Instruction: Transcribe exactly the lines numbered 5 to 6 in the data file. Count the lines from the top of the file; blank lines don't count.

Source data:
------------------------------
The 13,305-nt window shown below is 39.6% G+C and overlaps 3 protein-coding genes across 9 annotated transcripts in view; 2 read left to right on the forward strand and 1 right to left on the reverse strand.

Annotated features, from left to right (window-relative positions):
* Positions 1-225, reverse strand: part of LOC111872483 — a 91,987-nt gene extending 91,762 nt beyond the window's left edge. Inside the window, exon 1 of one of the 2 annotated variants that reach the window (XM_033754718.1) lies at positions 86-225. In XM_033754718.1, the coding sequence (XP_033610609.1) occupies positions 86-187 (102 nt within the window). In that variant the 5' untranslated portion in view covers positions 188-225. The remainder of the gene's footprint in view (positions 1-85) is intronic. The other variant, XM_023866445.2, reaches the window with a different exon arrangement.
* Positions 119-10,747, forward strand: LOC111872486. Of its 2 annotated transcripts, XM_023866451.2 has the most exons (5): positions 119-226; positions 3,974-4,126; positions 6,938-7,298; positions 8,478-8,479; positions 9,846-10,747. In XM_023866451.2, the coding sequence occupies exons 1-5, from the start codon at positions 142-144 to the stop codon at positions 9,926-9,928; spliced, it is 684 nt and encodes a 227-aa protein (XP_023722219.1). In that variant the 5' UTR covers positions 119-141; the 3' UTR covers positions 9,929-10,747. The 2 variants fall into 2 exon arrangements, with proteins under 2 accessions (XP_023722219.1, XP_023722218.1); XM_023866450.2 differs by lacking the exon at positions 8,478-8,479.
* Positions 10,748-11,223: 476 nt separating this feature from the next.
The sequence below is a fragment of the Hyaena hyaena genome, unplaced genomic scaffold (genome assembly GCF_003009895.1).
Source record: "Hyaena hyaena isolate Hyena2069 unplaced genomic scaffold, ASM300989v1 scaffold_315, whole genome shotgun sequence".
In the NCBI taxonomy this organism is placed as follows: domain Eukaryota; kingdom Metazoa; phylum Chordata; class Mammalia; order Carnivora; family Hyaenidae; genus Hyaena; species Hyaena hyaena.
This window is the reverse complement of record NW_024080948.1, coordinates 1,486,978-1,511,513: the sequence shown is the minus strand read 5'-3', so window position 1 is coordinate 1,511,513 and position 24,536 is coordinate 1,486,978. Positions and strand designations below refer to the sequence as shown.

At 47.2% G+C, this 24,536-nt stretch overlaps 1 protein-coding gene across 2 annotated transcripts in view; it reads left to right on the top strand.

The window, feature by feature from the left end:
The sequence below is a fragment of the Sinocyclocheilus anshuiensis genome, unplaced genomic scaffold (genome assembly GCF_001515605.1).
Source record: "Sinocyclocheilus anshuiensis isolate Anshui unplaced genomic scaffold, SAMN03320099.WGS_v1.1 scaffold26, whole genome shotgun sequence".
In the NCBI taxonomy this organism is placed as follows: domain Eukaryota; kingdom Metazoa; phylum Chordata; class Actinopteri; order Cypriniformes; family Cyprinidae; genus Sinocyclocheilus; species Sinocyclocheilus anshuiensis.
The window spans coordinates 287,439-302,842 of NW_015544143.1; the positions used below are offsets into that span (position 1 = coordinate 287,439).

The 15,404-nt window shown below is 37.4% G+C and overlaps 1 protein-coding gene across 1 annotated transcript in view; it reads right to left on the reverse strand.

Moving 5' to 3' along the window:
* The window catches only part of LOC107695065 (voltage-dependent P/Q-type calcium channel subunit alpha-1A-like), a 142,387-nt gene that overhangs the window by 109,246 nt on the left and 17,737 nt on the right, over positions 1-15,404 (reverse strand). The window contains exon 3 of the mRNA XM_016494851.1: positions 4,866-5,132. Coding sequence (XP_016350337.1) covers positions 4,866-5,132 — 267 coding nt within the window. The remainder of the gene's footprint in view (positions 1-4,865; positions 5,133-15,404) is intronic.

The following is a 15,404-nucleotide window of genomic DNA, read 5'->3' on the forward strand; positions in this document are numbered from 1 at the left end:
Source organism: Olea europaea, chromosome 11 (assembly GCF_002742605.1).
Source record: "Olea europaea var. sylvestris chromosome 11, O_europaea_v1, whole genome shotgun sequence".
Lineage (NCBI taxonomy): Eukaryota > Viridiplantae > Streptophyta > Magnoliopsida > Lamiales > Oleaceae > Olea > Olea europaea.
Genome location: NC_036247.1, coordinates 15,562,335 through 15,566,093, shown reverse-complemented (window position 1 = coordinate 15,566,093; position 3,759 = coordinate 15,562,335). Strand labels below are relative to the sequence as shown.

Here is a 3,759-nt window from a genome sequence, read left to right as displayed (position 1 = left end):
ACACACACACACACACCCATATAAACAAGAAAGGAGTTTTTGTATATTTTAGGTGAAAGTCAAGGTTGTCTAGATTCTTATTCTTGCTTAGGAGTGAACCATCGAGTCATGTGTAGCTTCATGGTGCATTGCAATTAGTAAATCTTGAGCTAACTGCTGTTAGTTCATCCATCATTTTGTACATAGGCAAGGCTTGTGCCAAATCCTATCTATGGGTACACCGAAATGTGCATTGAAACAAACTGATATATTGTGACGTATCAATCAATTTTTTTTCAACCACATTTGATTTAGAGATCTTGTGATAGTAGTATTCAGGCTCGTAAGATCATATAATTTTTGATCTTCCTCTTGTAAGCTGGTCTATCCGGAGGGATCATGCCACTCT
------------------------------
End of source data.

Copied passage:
* Positions 10,748-11,223: 476 nt separating this feature from the next.
The sequence below is a fragment of the Hyaena hyaena genome, unplaced genomic scaffold (genome assembly GCF_003009895.1).